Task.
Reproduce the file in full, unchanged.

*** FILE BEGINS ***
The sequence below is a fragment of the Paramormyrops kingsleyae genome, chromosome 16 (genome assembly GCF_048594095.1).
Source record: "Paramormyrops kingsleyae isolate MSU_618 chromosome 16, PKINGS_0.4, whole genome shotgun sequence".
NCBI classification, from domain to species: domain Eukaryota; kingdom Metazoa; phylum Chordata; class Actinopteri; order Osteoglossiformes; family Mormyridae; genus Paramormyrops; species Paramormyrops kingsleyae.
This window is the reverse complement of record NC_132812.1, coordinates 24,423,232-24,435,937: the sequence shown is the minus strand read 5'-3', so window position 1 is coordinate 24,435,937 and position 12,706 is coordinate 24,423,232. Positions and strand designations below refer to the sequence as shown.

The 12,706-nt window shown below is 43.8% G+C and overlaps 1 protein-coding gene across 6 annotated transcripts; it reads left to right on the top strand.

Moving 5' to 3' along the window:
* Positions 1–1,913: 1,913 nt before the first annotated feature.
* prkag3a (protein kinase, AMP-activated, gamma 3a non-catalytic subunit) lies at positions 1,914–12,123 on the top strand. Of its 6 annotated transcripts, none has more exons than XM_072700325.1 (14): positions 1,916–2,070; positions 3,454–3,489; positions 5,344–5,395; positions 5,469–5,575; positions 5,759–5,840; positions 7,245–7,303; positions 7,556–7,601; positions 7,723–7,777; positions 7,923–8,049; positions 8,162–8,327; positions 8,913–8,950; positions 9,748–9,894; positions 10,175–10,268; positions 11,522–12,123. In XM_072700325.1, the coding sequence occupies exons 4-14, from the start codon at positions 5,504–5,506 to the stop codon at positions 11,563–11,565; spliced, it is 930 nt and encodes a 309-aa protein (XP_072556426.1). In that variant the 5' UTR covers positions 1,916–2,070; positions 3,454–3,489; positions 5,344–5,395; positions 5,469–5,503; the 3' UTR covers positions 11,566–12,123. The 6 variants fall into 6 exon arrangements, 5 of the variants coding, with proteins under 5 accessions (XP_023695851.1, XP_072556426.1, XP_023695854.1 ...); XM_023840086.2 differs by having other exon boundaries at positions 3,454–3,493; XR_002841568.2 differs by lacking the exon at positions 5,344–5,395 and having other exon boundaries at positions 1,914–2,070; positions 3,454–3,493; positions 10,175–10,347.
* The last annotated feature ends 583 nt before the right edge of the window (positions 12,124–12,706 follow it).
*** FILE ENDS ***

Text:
The sequence below is a fragment of the Paramormyrops kingsleyae genome, chromosome 16 (genome assembly GCF_048594095.1).
Source record: "Paramormyrops kingsleyae isolate MSU_618 chromosome 16, PKINGS_0.4, whole genome shotgun sequence".
NCBI classification, from domain to species: domain Eukaryota; kingdom Metazoa; phylum Chordata; class Actinopteri; order Osteoglossiformes; family Mormyridae; genus Paramormyrops; species Paramormyrops kingsleyae.
This window is the reverse complement of record NC_132812.1, coordinates 24,423,232-24,435,937: the sequence shown is the minus strand read 5'-3', so window position 1 is coordinate 24,435,937 and position 12,706 is coordinate 24,423,232. Positions and strand designations below refer to the sequence as shown.

The 12,706-nt window shown below is 43.8% G+C and overlaps 1 protein-coding gene across 6 annotated transcripts; it reads left to right on the top strand.

Moving 5' to 3' along the window:
* Positions 1–1,913: 1,913 nt before the first annotated feature.
* prkag3a (protein kinase, AMP-activated, gamma 3a non-catalytic subunit) lies at positions 1,914–12,123 on the top strand. Of its 6 annotated transcripts, none has more exons than XM_072700325.1 (14): positions 1,916–2,070; positions 3,454–3,489; positions 5,344–5,395; positions 5,469–5,575; positions 5,759–5,840; positions 7,245–7,303; positions 7,556–7,601; positions 7,723–7,777; positions 7,923–8,049; positions 8,162–8,327; positions 8,913–8,950; positions 9,748–9,894; positions 10,175–10,268; positions 11,522–12,123. In XM_072700325.1, the coding sequence occupies exons 4-14, from the start codon at positions 5,504–5,506 to the stop codon at positions 11,563–11,565; spliced, it is 930 nt and encodes a 309-aa protein (XP_072556426.1). In that variant the 5' UTR covers positions 1,916–2,070; positions 3,454–3,489; positions 5,344–5,395; positions 5,469–5,503; the 3' UTR covers positions 11,566–12,123. The 6 variants fall into 6 exon arrangements, 5 of the variants coding, with proteins under 5 accessions (XP_023695851.1, XP_072556426.1, XP_023695854.1 ...); XM_023840086.2 differs by having other exon boundaries at positions 3,454–3,493; XR_002841568.2 differs by lacking the exon at positions 5,344–5,395 and having other exon boundaries at positions 1,914–2,070; positions 3,454–3,493; positions 10,175–10,347.
* The last annotated feature ends 583 nt before the right edge of the window (positions 12,124–12,706 follow it).